Scene vii – Macbeth reflects on the impending murder
“If it were done, when ‘tis done, then ‘twere well…And falls on th’other-”
Duncan has come to pay a royal visit in Inverness. Macbeth, influenced by the Lady Macbeth’s chastisement has finally decided to take up the knife to realize the third prophecy of the witches of being the “king thereafter.” Yet, this soliloquy reveals that Macbeth has not been able to harden himself completely. He wishes that the deed is done fast and is afraid of the consequences of his evil act. A point to note here is that Macbeth fully comprehends the sin that he is about to commit and the judgement that he may have to face not only on earth but in the afterlife as ordained by the even-handed Justice.
Shakespeare shows the efficacy of his art as through Macbeth’s lines he underlines the grave act of betrayal that Macbeth has planned as he is both a soldier and a subject of Duncan. Moreover, Duncan has been so benevolent in the discharge of his royal duties that the macrocosm will revolt against Macbeth with Pity, in the image of a new-born baby, and Cherubins of Heaven, exclaiming about the evil deed to all beings. In almost a desperate confession, Macbeth compares himself to an overambitious horse rider who in an attempt to jump upon the saddle will overleap and fall on the other side of the horse.
The premonitions are two-fold here: one, the impending murder of Duncan, two, the disintegration of Macbeth’s self.
Soliloquies in Act II
Scene i – Hallucinations that Macbeth faces before killing Duncan
“Is this a dagger, which I see before me…..That summons thee to Heaven or Hell.”
This much famous soliloquy filed with literary devices, popularly known as the dagger speech, indicates to the audience the range of Macbeth’s imagination that will be the cause of his mental torment throughout the play. Ridden in guilt, Macbeth’s imagination conjures up an impalpable image of a bloody dagger which directs him to Duncan’s sleeping chamber. The disintegration of his body and mind has started as he thinks his eyes are deceiving other senses.
Taking recourse to his sense of sin, Macbeth creates a sense of foreboding with images like dead Nature and Hecate’s rituals which vivify his state of mind. Murder is personified as a stealthy man walking with his wolf towards his desired victim. Macbeth compares Murder to Tarquin who secretly entered Lucrece’s chamber to rape her. He entreats the Earth to ignore his footsteps as he fears that the very ground on which he is walking will speak about his intentions. As he hears the bell, Macbeth proceeds to murder Duncan, but in a trance created by his innate dilemma and unnatural ambition.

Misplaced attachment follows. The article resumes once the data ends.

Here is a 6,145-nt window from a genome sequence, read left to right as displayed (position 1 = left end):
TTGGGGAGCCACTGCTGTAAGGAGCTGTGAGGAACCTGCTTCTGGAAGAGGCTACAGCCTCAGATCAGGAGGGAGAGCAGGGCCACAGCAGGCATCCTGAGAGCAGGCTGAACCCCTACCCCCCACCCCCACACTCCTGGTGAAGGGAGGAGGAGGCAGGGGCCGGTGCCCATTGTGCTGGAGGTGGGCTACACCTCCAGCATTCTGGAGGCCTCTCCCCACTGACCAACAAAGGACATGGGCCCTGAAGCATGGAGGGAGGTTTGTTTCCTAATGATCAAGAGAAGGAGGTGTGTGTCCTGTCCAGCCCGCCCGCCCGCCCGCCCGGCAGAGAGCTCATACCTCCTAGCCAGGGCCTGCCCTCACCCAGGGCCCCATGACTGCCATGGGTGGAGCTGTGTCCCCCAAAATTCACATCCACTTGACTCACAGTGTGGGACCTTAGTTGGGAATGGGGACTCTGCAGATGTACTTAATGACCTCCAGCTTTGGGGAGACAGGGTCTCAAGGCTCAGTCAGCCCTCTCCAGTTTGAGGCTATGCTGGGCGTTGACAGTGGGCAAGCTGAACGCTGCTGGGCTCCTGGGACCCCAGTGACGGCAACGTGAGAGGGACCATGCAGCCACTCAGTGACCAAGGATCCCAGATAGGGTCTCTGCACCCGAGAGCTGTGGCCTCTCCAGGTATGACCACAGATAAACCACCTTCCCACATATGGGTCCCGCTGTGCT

Soliloquies in Act III
Scene i – Macbeth ponders on Banquo’s murder
“To be thus is nothing, but to be safely thus:……And champion me to th’utterance!
Macbeth has changed from the conflicted man of Act I and II to a shrewd criminal by this act. He has planned Banquo’s murder and this soliloquy underlines the reason why Macbeth fears him. The courage of Banquo, his firmness and wisdom make him a threat as Mark Antony was to Caesar. Macbeth remembers how the witches prophesied that Banquo would be the father of a line of kings. Macbeth, therefore, wonders that did he bear the brunt of evil on his shoulders to see Banquo’s sons succeeding the throne and not his lineage. Macbeth will not let Banquo’s sons rule, hence, as the soliloquy ends he appoints assassins to murder Banquo and his son, Fleance.
In the context of the play, this soliloquy is vital as it marks the point of Macbeth’s complete moral downfall.
Soliloquies in Act iv
Scene i – Macbeth plans the murder of Macduff’s family
“Time, thou anticipat’st my dread exploits…..But no more sights!”
Lenox brings the news that Macduff has left for England. Macbeth repents that he missed the chance to murder him because of his procrastination. Macbeth resolves from that moment that he will execute an idea as soon as it occurs to him. Macbeth plans to send his troops to Macduff’s castle in Fife to kill his wife and son so that he can eliminate any threat from Macduff’s successors.
From this point on, the tides will start to turn as Macbeth in his insecurity realizes that his days on the throne are numbered. Macbeth has reached the nadir of cruelty, and only death awaits him.
Soliloquies in Act V
Scene v – Macbeth’s final soliloquy on the futility of life
“Tomorrow, and to-morrow, and to-morrow…….Signifying nothing.”
Here we see Macbeth as a man who has reached philosophical transcendence above mundane trivialities and mortality. As he learns about Lady Macbeth’s death, he feels it would have been better to mourn her death at a later date-tomorrow. It leads him to a reflection of the futility of human life and how all of our past leads to the termination of the present, thus, leading to death. This soliloquy creates sympathy in the audience for Macbeth. In one of the best soliloquies of literature, Macbeth compares life to an actor who engages in elaborate histrionics on the stage of life, but then never returns. He compares life to a story narrated by an idiot, who deceitfully portrays it as vital but which is actually meaningless.
A titanic play like Macbeth would never have been so effective on stage without the magnificent soliloquies. Through them, Shakespeare highlights his mastery over the art of dialogue under the facade of a random chronicle play to entertain the Elizabethans.
- important soliloquies in macbeth
- soliloquies in Macbeth